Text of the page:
Military Museum of Fort Worth
I got one of the last visits to the Military Museum of Fort Worth before it began a big – pun intended – relocation project.
The Military Museum – one of Fort Worth’s less-well-known gems – is moving into new and larger digs at Ridgmar Mall. The planned opening date is Veterans Day (Nov. 11). The museum will be in the northwest corner, facing out toward 183 between Dillard’s and J.C. Penney.
More room means more cool stuff, including some larger pieces of military equipment, such as a fully restored World War II Willys Jeep. But there will likely be more.
If you haven’t been following the saga of the Military Museum, it started in a small former grocery store off Camp Bowie. It quickly outgrew that space and eventually moved to the Stockyards. It has gained support, along with more space, along the way.
The man behind the Military Museum, Tyler Alberts, is scrupulous in his research and has helped many visitors learn a lot about either their own service or the service of their loved ones.
The now-former location had a great World War I trench – complete with a plastic rat – that will put you in mind of the film 1917. The new location will probably have an expanded version of the trench.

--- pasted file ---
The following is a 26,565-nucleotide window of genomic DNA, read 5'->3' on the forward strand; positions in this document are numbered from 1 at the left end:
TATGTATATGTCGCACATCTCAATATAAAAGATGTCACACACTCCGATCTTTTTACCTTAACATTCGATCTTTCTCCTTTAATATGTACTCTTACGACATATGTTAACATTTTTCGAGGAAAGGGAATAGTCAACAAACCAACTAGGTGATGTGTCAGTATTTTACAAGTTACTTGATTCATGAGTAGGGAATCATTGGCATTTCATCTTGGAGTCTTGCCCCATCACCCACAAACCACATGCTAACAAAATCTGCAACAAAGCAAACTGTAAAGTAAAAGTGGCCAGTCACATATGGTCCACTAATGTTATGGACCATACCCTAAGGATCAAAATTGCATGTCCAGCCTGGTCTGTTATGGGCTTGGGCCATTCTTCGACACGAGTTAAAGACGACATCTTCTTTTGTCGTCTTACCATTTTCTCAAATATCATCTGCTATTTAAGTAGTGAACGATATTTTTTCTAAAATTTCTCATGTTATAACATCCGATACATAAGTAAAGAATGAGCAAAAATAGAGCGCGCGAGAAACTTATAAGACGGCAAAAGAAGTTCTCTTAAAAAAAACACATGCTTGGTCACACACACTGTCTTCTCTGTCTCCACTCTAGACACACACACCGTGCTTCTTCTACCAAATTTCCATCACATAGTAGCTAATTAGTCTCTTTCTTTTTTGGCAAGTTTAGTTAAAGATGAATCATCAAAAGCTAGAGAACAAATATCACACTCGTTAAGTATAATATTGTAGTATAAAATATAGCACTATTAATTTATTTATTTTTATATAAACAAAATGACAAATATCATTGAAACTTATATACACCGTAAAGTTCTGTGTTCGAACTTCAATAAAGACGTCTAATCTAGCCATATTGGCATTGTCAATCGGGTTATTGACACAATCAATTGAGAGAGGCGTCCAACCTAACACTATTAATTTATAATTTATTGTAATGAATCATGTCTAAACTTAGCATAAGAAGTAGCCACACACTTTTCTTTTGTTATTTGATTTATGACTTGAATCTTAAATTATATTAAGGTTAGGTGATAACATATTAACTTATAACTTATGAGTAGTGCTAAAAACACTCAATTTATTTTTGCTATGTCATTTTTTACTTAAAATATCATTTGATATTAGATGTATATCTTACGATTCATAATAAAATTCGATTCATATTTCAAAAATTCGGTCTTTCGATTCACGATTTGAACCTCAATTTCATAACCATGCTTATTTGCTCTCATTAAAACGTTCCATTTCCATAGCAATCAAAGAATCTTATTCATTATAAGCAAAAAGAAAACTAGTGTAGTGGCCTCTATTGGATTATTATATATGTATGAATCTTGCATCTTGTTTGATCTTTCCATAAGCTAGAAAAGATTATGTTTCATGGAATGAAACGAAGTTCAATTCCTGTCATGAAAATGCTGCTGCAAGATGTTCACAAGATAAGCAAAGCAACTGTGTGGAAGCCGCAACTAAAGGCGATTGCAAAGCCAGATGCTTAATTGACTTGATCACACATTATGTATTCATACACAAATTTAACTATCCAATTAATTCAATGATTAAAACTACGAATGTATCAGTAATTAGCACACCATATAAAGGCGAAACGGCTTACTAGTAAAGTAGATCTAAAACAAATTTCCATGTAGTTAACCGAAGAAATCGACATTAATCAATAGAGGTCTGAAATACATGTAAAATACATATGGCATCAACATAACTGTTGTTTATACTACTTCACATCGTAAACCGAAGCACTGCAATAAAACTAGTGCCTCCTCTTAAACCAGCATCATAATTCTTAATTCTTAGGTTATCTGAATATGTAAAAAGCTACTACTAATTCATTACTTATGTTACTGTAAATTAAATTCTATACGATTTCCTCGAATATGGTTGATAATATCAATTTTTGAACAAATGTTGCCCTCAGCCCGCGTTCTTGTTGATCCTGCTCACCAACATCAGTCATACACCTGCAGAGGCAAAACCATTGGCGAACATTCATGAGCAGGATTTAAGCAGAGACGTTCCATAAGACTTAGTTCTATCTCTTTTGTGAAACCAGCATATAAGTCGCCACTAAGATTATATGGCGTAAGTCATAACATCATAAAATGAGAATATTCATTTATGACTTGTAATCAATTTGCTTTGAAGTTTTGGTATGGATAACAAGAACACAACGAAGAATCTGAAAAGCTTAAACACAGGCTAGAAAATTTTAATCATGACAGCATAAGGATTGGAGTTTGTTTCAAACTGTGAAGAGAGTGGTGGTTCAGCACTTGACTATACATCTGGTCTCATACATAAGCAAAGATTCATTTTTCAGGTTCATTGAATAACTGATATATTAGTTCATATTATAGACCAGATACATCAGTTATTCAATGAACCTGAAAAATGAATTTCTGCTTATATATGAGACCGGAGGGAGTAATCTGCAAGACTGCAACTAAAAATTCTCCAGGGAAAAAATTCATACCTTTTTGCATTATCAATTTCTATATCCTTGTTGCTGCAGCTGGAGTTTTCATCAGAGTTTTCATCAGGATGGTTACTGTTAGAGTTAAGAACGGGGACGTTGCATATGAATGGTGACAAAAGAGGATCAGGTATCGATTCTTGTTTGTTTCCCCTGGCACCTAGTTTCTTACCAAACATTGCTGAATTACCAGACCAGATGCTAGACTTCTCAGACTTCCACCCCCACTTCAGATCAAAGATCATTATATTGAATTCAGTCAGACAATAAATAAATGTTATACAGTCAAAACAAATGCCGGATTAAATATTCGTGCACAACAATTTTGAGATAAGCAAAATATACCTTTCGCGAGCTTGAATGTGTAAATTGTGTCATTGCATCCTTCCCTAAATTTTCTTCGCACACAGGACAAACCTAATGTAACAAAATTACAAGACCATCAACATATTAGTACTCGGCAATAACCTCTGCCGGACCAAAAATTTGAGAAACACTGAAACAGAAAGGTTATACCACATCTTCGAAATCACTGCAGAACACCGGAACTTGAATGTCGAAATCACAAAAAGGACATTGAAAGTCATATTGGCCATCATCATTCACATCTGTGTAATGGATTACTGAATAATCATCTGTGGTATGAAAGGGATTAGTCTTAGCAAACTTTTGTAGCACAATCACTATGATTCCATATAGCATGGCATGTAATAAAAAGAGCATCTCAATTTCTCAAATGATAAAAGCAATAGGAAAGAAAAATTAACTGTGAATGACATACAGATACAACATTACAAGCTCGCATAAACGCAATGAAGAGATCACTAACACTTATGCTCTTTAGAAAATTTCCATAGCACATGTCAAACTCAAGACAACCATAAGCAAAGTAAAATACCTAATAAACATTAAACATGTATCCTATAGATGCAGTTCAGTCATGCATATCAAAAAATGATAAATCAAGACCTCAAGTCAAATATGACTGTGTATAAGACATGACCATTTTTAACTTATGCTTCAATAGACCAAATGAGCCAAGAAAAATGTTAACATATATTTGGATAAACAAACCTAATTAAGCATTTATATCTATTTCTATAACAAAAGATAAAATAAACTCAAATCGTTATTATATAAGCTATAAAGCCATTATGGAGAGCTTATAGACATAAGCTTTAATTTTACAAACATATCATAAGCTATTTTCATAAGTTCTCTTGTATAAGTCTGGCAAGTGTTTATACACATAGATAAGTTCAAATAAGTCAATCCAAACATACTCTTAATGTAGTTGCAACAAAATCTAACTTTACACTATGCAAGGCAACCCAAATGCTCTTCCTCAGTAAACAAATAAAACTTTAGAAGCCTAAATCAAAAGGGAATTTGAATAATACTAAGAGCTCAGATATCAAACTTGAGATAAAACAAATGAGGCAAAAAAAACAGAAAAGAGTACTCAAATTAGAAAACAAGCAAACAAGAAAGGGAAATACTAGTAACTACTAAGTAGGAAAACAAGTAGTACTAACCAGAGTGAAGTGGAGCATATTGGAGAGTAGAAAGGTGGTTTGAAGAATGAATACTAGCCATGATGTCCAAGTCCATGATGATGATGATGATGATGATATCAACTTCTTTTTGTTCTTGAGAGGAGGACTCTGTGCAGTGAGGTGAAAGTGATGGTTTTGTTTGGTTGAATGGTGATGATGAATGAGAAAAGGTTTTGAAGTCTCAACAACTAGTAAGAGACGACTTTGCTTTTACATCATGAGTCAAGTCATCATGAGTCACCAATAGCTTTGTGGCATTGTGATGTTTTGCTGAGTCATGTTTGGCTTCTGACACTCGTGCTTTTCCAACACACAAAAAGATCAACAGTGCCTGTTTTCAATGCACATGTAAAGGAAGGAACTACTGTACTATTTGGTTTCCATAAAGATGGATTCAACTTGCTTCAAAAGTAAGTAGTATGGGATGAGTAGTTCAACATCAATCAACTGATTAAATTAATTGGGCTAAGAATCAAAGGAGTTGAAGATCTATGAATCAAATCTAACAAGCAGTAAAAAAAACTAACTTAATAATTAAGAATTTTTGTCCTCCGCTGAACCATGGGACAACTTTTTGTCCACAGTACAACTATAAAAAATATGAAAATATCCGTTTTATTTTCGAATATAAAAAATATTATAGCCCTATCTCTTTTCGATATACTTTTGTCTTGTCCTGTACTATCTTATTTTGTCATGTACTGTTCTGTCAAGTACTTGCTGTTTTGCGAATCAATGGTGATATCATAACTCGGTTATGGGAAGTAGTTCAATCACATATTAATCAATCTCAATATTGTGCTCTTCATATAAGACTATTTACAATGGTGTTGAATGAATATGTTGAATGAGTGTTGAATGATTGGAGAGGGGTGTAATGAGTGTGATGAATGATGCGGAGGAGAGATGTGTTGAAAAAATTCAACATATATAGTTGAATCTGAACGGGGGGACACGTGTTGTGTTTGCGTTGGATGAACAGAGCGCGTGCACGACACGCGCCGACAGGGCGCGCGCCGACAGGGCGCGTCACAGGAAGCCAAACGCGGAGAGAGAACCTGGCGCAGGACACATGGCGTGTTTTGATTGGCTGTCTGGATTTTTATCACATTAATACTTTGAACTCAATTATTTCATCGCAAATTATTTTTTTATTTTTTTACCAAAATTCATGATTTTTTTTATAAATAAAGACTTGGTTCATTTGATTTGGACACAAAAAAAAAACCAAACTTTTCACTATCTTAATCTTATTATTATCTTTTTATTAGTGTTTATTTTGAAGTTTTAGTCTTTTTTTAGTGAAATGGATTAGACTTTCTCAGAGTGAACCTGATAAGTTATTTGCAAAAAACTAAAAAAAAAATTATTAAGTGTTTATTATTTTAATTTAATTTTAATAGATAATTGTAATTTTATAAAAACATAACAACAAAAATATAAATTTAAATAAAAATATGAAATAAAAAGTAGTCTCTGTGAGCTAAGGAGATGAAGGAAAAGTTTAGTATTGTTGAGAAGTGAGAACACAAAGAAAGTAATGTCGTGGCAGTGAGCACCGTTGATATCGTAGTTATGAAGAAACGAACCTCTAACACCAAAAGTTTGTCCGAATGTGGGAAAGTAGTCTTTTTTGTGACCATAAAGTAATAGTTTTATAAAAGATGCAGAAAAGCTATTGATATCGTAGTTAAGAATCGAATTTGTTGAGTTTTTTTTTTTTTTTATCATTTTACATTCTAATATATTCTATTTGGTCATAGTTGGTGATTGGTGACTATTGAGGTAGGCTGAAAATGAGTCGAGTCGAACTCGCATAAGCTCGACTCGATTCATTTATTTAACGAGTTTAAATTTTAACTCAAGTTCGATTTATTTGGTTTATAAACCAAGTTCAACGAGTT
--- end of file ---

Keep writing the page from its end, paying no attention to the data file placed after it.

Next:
I have two relatives – my grandfather, John Haney Francis, and my great-Uncle John Chitwood – who spent time at Camp Bowie. My grandfather was in the 111th Ammunition Train in the 36th Infantry Division. Uncle John was with the 132nd Machine Gun Battalion Company B 36th Infantry Division. On Oct. 8, 1918 he fought in support of the 141st Infantry Regiment 36th Infantry Division at the battle of Saint Etienne-a-Arnes. My grandfather was at that battle as well.
Alberts knows a lot about Camp Bowie and said he can track down where my relatives lived in the camp and where that site is today. Yeah, he brings history alive like that.
I’ll let you know more on the museum and its move as it gets closer to Veterans Day. Meanwhile, I’m sure the Military Museum could use your help during the move, either personally or monetarily.
Maybe by the time the museum opens, we can gather together and the museum and Alberts can make history come alive again.
Fort Worth Business Press